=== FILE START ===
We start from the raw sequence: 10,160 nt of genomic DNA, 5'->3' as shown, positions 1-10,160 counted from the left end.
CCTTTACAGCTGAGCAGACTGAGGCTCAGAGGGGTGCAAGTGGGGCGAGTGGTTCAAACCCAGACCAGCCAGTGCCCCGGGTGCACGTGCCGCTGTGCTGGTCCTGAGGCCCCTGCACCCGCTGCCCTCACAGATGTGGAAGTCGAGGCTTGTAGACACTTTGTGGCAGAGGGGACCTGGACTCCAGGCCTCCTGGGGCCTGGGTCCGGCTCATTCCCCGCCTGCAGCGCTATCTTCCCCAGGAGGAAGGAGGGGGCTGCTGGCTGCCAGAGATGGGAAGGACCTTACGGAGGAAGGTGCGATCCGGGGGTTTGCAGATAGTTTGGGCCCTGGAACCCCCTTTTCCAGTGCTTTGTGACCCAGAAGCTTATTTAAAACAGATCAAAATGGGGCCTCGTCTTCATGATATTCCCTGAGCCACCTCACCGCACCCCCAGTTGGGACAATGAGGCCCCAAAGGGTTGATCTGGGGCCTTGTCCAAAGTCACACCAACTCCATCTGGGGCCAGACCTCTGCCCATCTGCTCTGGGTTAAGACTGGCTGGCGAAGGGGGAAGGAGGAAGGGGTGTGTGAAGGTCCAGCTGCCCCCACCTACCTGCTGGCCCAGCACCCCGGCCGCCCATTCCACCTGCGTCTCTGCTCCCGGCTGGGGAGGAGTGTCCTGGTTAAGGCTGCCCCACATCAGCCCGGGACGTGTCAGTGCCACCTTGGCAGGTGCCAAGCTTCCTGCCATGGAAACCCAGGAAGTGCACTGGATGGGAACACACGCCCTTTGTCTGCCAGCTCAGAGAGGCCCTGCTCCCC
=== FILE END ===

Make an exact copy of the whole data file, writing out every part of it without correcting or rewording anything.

We start from the raw sequence: 10,160 nt of genomic DNA, 5'->3' as shown, positions 1-10,160 counted from the left end.
CCTTTACAGCTGAGCAGACTGAGGCTCAGAGGGGTGCAAGTGGGGCGAGTGGTTCAAACCCAGACCAGCCAGTGCCCCGGGTGCACGTGCCGCTGTGCTGGTCCTGAGGCCCCTGCACCCGCTGCCCTCACAGATGTGGAAGTCGAGGCTTGTAGACACTTTGTGGCAGAGGGGACCTGGACTCCAGGCCTCCTGGGGCCTGGGTCCGGCTCATTCCCCGCCTGCAGCGCTATCTTCCCCAGGAGGAAGGAGGGGGCTGCTGGCTGCCAGAGATGGGAAGGACCTTACGGAGGAAGGTGCGATCCGGGGGTTTGCAGATAGTTTGGGCCCTGGAACCCCCTTTTCCAGTGCTTTGTGACCCAGAAGCTTATTTAAAACAGATCAAAATGGGGCCTCGTCTTCATGATATTCCCTGAGCCACCTCACCGCACCCCCAGTTGGGACAATGAGGCCCCAAAGGGTTGATCTGGGGCCTTGTCCAAAGTCACACCAACTCCATCTGGGGCCAGACCTCTGCCCATCTGCTCTGGGTTAAGACTGGCTGGCGAAGGGGGAAGGAGGAAGGGGTGTGTGAAGGTCCAGCTGCCCCCACCTACCTGCTGGCCCAGCACCCCGGCCGCCCATTCCACCTGCGTCTCTGCTCCCGGCTGGGGAGGAGTGTCCTGGTTAAGGCTGCCCCACATCAGCCCGGGACGTGTCAGTGCCACCTTGGCAGGTGCCAAGCTTCCTGCCATGGAAACCCAGGAAGTGCACTGGATGGGAACACACGCCCTTTGTCTGCCAGCTCAGAGAGGCCCTGCTCCCC